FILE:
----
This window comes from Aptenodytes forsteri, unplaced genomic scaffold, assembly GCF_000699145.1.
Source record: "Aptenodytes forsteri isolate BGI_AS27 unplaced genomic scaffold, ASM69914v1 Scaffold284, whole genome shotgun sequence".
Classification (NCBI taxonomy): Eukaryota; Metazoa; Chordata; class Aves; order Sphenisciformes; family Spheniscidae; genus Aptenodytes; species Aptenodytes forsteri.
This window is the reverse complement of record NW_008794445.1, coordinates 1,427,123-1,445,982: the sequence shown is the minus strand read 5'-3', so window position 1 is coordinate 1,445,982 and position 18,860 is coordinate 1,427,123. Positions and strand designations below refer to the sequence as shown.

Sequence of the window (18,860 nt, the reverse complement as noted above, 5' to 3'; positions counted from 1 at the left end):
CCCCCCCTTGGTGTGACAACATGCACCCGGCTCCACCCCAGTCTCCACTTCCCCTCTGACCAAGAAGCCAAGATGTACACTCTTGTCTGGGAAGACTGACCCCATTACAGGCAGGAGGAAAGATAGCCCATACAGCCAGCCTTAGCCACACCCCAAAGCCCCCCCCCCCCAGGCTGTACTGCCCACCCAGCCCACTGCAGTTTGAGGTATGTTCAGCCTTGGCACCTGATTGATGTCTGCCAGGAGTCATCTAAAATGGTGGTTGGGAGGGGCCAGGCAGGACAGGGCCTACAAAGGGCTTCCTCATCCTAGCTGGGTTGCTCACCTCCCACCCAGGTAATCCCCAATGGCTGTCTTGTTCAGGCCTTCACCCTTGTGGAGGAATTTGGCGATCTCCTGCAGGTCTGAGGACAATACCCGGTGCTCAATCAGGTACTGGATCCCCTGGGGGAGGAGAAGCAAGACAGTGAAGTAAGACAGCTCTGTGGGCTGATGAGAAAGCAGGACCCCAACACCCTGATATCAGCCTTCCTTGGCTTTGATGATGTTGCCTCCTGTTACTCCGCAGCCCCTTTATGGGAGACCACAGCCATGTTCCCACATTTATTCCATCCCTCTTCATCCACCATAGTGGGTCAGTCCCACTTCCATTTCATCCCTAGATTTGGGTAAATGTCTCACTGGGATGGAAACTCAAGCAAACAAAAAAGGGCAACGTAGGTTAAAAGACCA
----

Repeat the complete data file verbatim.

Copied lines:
This window comes from Aptenodytes forsteri, unplaced genomic scaffold, assembly GCF_000699145.1.
Source record: "Aptenodytes forsteri isolate BGI_AS27 unplaced genomic scaffold, ASM69914v1 Scaffold284, whole genome shotgun sequence".
Classification (NCBI taxonomy): Eukaryota; Metazoa; Chordata; class Aves; order Sphenisciformes; family Spheniscidae; genus Aptenodytes; species Aptenodytes forsteri.
This window is the reverse complement of record NW_008794445.1, coordinates 1,427,123-1,445,982: the sequence shown is the minus strand read 5'-3', so window position 1 is coordinate 1,445,982 and position 18,860 is coordinate 1,427,123. Positions and strand designations below refer to the sequence as shown.

Sequence of the window (18,860 nt, the reverse complement as noted above, 5' to 3'; positions counted from 1 at the left end):
CCCCCCCTTGGTGTGACAACATGCACCCGGCTCCACCCCAGTCTCCACTTCCCCTCTGACCAAGAAGCCAAGATGTACACTCTTGTCTGGGAAGACTGACCCCATTACAGGCAGGAGGAAAGATAGCCCATACAGCCAGCCTTAGCCACACCCCAAAGCCCCCCCCCCCCAGGCTGTACTGCCCACCCAGCCCACTGCAGTTTGAGGTATGTTCAGCCTTGGCACCTGATTGATGTCTGCCAGGAGTCATCTAAAATGGTGGTTGGGAGGGGCCAGGCAGGACAGGGCCTACAAAGGGCTTCCTCATCCTAGCTGGGTTGCTCACCTCCCACCCAGGTAATCCCCAATGGCTGTCTTGTTCAGGCCTTCACCCTTGTGGAGGAATTTGGCGATCTCCTGCAGGTCTGAGGACAATACCCGGTGCTCAATCAGGTACTGGATCCCCTGGGGGAGGAGAAGCAAGACAGTGAAGTAAGACAGCTCTGTGGGCTGATGAGAAAGCAGGACCCCAACACCCTGATATCAGCCTTCCTTGGCTTTGATGATGTTGCCTCCTGTTACTCCGCAGCCCCTTTATGGGAGACCACAGCCATGTTCCCACATTTATTCCATCCCTCTTCATCCACCATAGTGGGTCAGTCCCACTTCCATTTCATCCCTAGATTTGGGTAAATGTCTCACTGGGATGGAAACTCAAGCAAACAAAAAAGGGCAACGTAGGTTAAAAGACCA